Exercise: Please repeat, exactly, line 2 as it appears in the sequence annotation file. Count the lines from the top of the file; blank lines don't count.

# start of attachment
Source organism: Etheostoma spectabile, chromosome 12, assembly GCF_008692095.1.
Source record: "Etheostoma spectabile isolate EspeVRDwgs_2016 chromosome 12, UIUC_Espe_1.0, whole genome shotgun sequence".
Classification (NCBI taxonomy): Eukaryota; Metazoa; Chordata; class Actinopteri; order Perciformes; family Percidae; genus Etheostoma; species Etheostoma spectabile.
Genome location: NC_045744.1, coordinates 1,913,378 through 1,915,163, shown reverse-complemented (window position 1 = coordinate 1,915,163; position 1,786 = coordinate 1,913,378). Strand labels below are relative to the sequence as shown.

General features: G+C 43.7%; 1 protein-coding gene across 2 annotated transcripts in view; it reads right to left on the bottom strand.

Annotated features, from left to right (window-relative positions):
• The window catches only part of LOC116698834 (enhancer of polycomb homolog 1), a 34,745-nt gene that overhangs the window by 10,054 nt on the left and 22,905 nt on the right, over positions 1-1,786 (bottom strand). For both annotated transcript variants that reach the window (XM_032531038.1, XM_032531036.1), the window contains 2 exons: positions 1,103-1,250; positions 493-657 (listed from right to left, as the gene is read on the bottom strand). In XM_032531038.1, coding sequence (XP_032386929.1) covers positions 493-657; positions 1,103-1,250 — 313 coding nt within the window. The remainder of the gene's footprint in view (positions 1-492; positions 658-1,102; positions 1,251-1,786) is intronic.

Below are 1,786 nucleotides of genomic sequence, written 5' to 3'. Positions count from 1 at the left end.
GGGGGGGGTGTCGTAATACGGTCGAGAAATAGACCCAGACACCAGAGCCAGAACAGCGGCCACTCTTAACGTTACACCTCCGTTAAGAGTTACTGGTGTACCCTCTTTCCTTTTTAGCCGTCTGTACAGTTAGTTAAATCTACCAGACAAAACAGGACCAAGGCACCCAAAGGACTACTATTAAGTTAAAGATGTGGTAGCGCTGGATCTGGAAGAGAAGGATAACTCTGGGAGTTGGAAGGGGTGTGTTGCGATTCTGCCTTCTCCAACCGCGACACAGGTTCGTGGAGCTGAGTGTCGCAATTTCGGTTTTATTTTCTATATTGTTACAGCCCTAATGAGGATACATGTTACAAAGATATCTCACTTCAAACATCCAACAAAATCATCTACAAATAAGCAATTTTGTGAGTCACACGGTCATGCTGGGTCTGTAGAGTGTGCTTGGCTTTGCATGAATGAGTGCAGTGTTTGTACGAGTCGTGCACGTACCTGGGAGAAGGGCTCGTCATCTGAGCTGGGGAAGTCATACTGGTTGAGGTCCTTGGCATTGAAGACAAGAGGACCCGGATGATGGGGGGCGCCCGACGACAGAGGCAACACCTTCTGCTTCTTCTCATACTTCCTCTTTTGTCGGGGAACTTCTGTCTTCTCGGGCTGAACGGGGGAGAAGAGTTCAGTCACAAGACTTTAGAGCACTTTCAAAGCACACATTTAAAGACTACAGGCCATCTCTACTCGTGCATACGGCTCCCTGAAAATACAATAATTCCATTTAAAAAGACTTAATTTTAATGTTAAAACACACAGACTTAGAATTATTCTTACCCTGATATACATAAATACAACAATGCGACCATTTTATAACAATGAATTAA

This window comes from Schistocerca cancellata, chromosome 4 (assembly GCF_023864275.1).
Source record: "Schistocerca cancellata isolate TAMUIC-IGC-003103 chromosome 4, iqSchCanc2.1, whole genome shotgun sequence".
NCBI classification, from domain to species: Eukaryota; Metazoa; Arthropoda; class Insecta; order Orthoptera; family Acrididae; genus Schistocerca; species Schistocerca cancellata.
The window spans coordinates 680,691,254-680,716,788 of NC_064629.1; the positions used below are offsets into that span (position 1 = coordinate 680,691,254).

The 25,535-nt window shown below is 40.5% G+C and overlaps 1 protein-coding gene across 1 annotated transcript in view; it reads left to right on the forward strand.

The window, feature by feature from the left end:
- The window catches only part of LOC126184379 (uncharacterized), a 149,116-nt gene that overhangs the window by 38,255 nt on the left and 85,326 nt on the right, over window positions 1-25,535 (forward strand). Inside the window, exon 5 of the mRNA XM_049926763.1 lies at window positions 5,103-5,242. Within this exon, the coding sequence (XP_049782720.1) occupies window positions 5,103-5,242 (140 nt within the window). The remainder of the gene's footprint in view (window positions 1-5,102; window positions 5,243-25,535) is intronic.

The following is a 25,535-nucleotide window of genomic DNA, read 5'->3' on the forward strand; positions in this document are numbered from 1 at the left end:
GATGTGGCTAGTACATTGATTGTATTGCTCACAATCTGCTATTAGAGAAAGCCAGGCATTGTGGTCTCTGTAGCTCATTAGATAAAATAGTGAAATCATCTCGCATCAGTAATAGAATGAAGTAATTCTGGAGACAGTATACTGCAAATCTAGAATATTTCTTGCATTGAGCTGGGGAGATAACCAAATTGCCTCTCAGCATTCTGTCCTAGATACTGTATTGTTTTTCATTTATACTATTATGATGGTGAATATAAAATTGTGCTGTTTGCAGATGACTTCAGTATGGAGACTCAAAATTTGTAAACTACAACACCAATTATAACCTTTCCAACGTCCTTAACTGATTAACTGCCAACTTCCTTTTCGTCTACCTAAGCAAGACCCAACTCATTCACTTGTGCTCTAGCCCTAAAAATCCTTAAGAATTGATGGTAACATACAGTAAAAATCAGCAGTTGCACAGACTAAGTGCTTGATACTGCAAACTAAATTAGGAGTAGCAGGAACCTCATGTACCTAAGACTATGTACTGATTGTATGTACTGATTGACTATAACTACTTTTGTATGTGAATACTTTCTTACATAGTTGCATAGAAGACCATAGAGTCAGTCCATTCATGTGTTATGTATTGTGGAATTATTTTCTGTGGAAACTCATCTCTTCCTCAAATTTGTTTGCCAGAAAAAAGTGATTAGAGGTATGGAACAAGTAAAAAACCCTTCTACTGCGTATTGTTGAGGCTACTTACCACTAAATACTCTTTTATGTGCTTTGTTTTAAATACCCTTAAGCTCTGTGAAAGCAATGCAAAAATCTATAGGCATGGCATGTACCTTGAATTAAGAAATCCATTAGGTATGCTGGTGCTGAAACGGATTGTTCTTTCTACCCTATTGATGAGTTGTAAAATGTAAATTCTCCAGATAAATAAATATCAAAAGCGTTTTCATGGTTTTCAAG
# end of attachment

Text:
Source record: "Etheostoma spectabile isolate EspeVRDwgs_2016 chromosome 12, UIUC_Espe_1.0, whole genome shotgun sequence".